|Assistant Professor in Criminal Law and Criminal Justice in the Durham Law School||+44 (0) 191 33 40235|
|Member of Durham CELLS (Centre for Ethics and Law in the Life Sciences)|
Dr Emma Milne joined Durham Law School in September 2020 as Assistant Professor in Criminal Law and Criminal Justice. Emma obtained her PhD in sociology from the University of Essex, funded by the Consortium of the Humanities and the Arts South-east England (CHASE), who are funded by the Arts and Humanities Research Council (AHRC). Following this Emma worked as a Lecturer in Criminology at Middlesex University and the University of Plymouth.
Emma is actively involved with a number of learned societies:
- Chair of the European Reproductive Justice Network (ERJN)
- Member of the Board of Trustees for the Socio-Legal Studies Association
- Steering group member, Women, Crime and Criminal Justice network of British Society of Criminology
Follow Emma on Twitter.
- Criminal law
Emma is a Fellow of the HEA and holds a Postgraduate Certificate of Higher Education (Middlesex University).
Emma is a feminist socio-legal scholar. The focus of her research is the social, legal, and cultural controls and regulation of all women, notably in relation to pregnancy, sex, and reproduction.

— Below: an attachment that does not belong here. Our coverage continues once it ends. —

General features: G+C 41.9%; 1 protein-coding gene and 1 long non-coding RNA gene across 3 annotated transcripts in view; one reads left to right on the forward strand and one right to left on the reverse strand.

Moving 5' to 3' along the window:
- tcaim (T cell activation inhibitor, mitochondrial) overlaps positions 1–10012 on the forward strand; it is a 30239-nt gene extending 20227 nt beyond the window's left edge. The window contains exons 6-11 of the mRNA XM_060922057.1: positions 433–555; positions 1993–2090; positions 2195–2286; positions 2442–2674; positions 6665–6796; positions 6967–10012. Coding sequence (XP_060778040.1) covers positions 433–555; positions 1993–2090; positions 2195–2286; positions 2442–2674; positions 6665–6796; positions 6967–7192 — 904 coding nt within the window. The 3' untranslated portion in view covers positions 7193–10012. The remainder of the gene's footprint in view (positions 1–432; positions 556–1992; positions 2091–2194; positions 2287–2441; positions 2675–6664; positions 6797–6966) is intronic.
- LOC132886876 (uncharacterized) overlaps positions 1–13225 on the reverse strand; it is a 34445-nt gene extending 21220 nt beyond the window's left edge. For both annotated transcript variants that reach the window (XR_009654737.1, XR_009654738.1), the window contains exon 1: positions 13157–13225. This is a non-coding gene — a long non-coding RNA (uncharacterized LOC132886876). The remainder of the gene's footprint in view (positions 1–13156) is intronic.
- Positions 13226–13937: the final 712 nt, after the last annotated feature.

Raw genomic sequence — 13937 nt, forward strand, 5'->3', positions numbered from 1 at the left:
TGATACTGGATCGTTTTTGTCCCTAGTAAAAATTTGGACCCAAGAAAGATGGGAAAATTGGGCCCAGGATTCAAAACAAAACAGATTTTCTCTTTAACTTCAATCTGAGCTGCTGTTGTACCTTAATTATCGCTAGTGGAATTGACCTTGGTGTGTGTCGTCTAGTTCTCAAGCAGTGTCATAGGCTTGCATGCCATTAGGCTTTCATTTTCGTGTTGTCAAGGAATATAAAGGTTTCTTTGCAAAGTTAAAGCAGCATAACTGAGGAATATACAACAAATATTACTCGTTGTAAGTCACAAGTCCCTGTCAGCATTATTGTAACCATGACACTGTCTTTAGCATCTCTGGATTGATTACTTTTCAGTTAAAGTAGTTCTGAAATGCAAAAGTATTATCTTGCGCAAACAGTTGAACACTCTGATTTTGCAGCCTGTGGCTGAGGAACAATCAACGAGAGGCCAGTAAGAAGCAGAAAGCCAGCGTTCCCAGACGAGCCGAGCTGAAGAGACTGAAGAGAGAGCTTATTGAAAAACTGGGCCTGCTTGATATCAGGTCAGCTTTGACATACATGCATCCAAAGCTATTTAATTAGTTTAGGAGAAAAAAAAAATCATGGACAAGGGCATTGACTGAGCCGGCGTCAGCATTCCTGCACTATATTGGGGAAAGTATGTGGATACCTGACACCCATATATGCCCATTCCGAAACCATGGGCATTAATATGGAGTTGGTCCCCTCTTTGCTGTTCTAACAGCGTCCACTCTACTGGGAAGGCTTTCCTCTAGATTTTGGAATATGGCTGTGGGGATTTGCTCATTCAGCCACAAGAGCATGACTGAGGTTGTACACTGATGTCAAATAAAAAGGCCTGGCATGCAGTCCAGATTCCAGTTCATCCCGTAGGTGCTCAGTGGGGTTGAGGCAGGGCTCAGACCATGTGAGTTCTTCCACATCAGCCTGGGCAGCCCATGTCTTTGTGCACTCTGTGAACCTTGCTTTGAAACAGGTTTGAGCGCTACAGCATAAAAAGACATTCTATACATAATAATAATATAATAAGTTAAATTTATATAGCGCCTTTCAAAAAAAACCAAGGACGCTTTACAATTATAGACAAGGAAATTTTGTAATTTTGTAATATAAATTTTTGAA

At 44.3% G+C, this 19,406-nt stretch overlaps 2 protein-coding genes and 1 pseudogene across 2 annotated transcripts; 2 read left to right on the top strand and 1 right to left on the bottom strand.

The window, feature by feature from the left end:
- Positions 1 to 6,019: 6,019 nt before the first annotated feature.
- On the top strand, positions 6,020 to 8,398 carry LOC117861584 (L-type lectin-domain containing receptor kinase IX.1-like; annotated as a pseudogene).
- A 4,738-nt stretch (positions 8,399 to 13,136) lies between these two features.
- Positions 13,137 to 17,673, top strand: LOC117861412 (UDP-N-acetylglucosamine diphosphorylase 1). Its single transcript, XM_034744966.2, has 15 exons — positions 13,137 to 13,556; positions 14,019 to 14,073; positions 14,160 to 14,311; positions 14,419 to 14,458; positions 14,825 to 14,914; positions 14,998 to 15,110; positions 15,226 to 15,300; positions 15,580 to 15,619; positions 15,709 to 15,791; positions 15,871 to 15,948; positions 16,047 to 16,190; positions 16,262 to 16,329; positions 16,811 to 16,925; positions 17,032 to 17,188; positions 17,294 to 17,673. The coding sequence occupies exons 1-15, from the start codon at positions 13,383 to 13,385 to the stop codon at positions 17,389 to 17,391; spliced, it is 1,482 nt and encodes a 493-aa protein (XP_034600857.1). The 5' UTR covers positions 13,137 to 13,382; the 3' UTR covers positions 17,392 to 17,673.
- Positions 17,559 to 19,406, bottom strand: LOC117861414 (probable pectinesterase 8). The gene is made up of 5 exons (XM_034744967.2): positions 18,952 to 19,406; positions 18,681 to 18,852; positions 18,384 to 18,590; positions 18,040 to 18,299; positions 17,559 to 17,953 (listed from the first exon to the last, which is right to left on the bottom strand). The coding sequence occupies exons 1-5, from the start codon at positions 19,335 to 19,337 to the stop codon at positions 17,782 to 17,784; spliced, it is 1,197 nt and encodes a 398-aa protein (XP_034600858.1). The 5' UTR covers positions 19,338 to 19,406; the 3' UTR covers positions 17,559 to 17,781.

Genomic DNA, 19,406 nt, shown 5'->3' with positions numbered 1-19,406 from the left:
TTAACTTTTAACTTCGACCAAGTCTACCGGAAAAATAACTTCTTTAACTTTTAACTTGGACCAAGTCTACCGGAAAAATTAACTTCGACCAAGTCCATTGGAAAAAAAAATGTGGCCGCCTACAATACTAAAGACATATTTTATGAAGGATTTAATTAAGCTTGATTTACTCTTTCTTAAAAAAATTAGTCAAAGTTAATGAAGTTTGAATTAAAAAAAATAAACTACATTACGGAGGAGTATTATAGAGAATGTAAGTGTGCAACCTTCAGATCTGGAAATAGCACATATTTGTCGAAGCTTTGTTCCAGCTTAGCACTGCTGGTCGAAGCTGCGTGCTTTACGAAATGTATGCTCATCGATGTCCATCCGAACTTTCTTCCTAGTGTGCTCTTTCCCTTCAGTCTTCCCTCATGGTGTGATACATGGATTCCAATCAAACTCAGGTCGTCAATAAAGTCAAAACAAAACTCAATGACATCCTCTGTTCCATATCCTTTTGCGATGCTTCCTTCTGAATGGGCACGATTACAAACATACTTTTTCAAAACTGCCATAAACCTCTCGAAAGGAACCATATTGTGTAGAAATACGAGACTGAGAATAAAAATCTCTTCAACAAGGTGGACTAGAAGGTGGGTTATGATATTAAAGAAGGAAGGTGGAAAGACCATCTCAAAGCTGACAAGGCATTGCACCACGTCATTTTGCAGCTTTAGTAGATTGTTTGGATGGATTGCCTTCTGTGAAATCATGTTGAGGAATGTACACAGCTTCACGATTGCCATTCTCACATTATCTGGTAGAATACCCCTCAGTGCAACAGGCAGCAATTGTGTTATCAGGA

Emma is currently looking at attitudes and perspectives held by legal professionals (solicitors, barristers, prosecutors, and judges) in relation to criminal law and criminal justice responses to women suspected of killing newborn children or harming foetuses. This project is funded by the BA/Leverhulme Small Research Grants 2020. Emma’s previous research has assessed the use of law and what is formerly said about accused women during criminal hearings, but there remains a gap in our knowledge about the perspectives of those who work to apply the law.
Qualitative interviews with legal professionals will directly address this under-researched issue. This research will promote understanding of the societal contexts of professionals’ responses, examining how gendered ideas of women’s roles as mothers, and perceptions of female offending, figure in professionals’ assessments of these cases. Consequently, this research will enable clearer conclusions to be drawn about the law’s current appropriateness.
- Feminist legal studies
- Social and legal regulation of women's sexuality and bodies
- Criminal liability of pregnant women
- Women's reproductive rights/freedom
- Legal protection of the foetus
- Infanticide/neonaticide/maternal filicide
- Feminist criminology
- Women who offend
- Violent women
- Gender and crime
- Gender & Law at Durham
Available for media contact about:
- Crime: Criminalisation of women
- Law & Crime: Foetal homicide/protection laws
- Law & Crime: Infanticide
- Law & Crime: Women who commit violent offences
- Law & Crime: Women's reproductive rights
- Law & Crime: Abortion law
- Milne, Emma (2021). Criminal Justice Responses to Maternal Filicide: Judging the Failed Mother. Emerald Publishing Limited.
- Fanghanel, Alexandra, Milne, Emma, Zampini, Giulia F., Banwell, Stacy & Fiddler, Michael (2020). Sex and Crime. London: Sage.